In terms of things that really make my heart race, as pathetic as this may sound, there are few things that can compare with discovering a new cache of vintage photographs of New York City. I’ve found a couple in my day, and brought them to share with you here. It doesn’t happen too often, but every now and then, I strike oil. And it happened again today.
Given the recent amount of insane bullshit going on University Place (sudden closings to make way for luxury condos, etc.), I was scouring around the `Net for some old photos of the neighborhood that pre-date the bespoke influx, so to speak. That trail inevitably lead to Flickr, and suddenly to the work of one Patrick Cummins.
A Canadian archivist specializing in photographic, cartographic and architectural records, Mr. Cummins displays an exhaustive array of impressive photos on his Flickr page, but it’s the set dubbed “NYC 78-83” that really blew a new part in my hair.
Everyone talks about how “gritty” New York City used to be, and it’s almost become this quaint little descriptor that people blithely toss around, but Cummins’ photographs hit you like a sooty, graffiti-slathered stone. His remarkably composed black and white shots of various city spaces can be chilling and stark, revealing a great city in decline. Suddenly, your eye fixes on some random architectural flourish or landmark, and you recognize the location. More than a few of these pictures had me positively gasping.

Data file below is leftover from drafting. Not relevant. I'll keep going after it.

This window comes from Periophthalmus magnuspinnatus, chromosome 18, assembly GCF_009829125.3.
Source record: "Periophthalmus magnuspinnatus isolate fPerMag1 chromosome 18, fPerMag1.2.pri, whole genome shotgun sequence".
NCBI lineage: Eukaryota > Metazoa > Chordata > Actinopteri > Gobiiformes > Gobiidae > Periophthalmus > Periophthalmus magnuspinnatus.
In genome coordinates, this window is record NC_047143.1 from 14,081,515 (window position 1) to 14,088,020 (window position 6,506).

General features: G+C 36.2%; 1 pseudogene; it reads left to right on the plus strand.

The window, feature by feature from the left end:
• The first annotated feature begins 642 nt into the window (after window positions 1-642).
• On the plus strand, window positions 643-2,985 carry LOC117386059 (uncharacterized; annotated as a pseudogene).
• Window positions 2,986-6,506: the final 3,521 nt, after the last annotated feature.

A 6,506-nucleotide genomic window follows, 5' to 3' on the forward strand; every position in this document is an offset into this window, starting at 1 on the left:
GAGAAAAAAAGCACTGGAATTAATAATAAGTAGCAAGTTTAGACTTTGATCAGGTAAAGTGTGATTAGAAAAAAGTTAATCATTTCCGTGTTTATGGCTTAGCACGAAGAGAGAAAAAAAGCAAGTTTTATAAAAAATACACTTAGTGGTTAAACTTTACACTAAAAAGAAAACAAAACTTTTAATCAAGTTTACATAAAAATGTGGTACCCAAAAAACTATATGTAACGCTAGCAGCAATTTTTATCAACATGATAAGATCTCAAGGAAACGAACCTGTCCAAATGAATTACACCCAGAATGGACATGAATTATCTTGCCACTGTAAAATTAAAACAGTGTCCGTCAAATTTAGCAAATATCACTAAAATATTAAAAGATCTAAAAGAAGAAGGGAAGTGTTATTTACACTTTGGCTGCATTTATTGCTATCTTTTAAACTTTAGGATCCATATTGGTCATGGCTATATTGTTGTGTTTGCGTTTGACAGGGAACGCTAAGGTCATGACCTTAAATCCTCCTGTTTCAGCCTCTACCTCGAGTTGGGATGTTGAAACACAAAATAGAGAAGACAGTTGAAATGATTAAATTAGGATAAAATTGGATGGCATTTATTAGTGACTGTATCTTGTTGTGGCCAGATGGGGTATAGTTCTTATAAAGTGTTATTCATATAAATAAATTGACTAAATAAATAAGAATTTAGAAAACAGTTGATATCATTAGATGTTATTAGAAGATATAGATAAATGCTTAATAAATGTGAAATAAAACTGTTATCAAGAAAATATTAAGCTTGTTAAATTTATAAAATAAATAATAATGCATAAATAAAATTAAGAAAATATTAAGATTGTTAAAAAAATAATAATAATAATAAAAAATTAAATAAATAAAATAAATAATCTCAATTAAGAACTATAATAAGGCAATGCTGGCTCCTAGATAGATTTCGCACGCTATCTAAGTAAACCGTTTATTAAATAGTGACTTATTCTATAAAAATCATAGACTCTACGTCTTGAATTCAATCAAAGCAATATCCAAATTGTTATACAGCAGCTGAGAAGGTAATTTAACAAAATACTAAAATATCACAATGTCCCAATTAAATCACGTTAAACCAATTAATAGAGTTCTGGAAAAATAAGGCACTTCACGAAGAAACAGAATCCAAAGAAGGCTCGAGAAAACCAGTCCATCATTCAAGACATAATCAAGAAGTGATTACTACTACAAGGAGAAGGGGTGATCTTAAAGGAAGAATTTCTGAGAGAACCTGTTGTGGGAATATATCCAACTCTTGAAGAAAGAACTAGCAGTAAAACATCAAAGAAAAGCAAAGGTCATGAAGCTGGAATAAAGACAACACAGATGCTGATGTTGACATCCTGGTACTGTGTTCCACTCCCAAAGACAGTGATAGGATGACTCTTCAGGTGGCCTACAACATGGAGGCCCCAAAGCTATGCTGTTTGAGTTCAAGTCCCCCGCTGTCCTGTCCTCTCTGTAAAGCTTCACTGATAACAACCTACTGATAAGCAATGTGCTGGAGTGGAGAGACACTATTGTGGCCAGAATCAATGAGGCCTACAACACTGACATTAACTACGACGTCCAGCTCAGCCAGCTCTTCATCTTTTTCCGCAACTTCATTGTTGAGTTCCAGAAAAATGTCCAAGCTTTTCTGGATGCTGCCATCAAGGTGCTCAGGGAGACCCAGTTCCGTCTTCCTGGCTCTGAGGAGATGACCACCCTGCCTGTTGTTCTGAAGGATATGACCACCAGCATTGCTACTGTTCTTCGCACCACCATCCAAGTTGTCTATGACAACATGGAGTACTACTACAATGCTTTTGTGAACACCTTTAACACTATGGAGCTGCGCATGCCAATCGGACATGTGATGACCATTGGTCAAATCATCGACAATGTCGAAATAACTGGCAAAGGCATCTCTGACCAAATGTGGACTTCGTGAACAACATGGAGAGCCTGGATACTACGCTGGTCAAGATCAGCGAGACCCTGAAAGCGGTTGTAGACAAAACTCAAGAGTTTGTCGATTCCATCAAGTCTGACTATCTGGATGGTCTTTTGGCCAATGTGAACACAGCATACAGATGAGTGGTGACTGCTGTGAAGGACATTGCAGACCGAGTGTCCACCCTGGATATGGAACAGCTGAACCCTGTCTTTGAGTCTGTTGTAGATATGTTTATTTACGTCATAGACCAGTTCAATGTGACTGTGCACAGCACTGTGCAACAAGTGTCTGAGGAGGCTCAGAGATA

Herein you’ll see some evocative shots of Harlem, Chinatown, Coney Island, SoHo and Times Square, but he also stole a few moments of Flaming Pablum favorites like the exterior of CBGB or the interior of Bleecker Bob’s.
For this post, I’m respectfully repurposing his shot from April of 1983 of Stromboli’s Pizza on University Place (which just closed after 47 years to make room for that luxury condo I was groaning about). I also couldn't resist posting the photo below. Recognize it? That's the corner of East 4th and Broadway. Today, that corner spot is occupied by the MLB Mancave, but it became Tower Records only a few years after this shot was taken in 1979. I also, of course, love the "Blondie" and "Rock Lobster" graffitti.
Set some time aside to spend with Mr. Cummins’ images. They’re well worth it.